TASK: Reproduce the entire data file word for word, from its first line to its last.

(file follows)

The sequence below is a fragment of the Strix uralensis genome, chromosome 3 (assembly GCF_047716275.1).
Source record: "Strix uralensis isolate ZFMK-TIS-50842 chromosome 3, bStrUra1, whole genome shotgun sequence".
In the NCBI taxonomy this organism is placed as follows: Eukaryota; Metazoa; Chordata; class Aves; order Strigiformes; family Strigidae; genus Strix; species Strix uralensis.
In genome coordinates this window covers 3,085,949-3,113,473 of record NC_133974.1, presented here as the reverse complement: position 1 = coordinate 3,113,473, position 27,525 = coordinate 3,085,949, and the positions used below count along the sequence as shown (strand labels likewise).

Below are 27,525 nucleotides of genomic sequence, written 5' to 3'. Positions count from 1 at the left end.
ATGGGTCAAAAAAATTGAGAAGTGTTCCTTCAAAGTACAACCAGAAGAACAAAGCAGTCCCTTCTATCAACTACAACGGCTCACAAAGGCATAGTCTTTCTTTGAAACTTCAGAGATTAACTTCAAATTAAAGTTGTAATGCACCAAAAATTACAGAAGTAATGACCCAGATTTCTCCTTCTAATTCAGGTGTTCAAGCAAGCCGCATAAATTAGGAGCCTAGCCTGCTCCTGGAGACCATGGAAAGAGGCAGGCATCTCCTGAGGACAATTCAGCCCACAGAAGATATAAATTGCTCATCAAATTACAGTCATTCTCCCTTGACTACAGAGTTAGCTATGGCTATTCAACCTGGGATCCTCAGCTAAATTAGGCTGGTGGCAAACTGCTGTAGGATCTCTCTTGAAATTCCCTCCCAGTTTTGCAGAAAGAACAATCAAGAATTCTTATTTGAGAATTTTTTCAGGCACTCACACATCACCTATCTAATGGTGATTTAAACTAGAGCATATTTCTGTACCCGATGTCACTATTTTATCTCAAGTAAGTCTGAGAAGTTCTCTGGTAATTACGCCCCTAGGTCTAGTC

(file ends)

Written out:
The sequence below is a fragment of the Strix uralensis genome, chromosome 3 (assembly GCF_047716275.1).
Source record: "Strix uralensis isolate ZFMK-TIS-50842 chromosome 3, bStrUra1, whole genome shotgun sequence".
In the NCBI taxonomy this organism is placed as follows: Eukaryota; Metazoa; Chordata; class Aves; order Strigiformes; family Strigidae; genus Strix; species Strix uralensis.
In genome coordinates this window covers 3,085,949-3,113,473 of record NC_133974.1, presented here as the reverse complement: position 1 = coordinate 3,113,473, position 27,525 = coordinate 3,085,949, and the positions used below count along the sequence as shown (strand labels likewise).

Below are 27,525 nucleotides of genomic sequence, written 5' to 3'. Positions count from 1 at the left end.
ATGGGTCAAAAAAATTGAGAAGTGTTCCTTCAAAGTACAACCAGAAGAACAAAGCAGTCCCTTCTATCAACTACAACGGCTCACAAAGGCATAGTCTTTCTTTGAAACTTCAGAGATTAACTTCAAATTAAAGTTGTAATGCACCAAAAATTACAGAAGTAATGACCCAGATTTCTCCTTCTAATTCAGGTGTTCAAGCAAGCCGCATAAATTAGGAGCCTAGCCTGCTCCTGGAGACCATGGAAAGAGGCAGGCATCTCCTGAGGACAATTCAGCCCACAGAAGATATAAATTGCTCATCAAATTACAGTCATTCTCCCTTGACTACAGAGTTAGCTATGGCTATTCAACCTGGGATCCTCAGCTAAATTAGGCTGGTGGCAAACTGCTGTAGGATCTCTCTTGAAATTCCCTCCCAGTTTTGCAGAAAGAACAATCAAGAATTCTTATTTGAGAATTTTTTCAGGCACTCACACATCACCTATCTAATGGTGATTTAAACTAGAGCATATTTCTGTACCCGATGTCACTATTTTATCTCAAGTAAGTCTGAGAAGTTCTCTGGTAATTACGCCCCTAGGTCTAGTC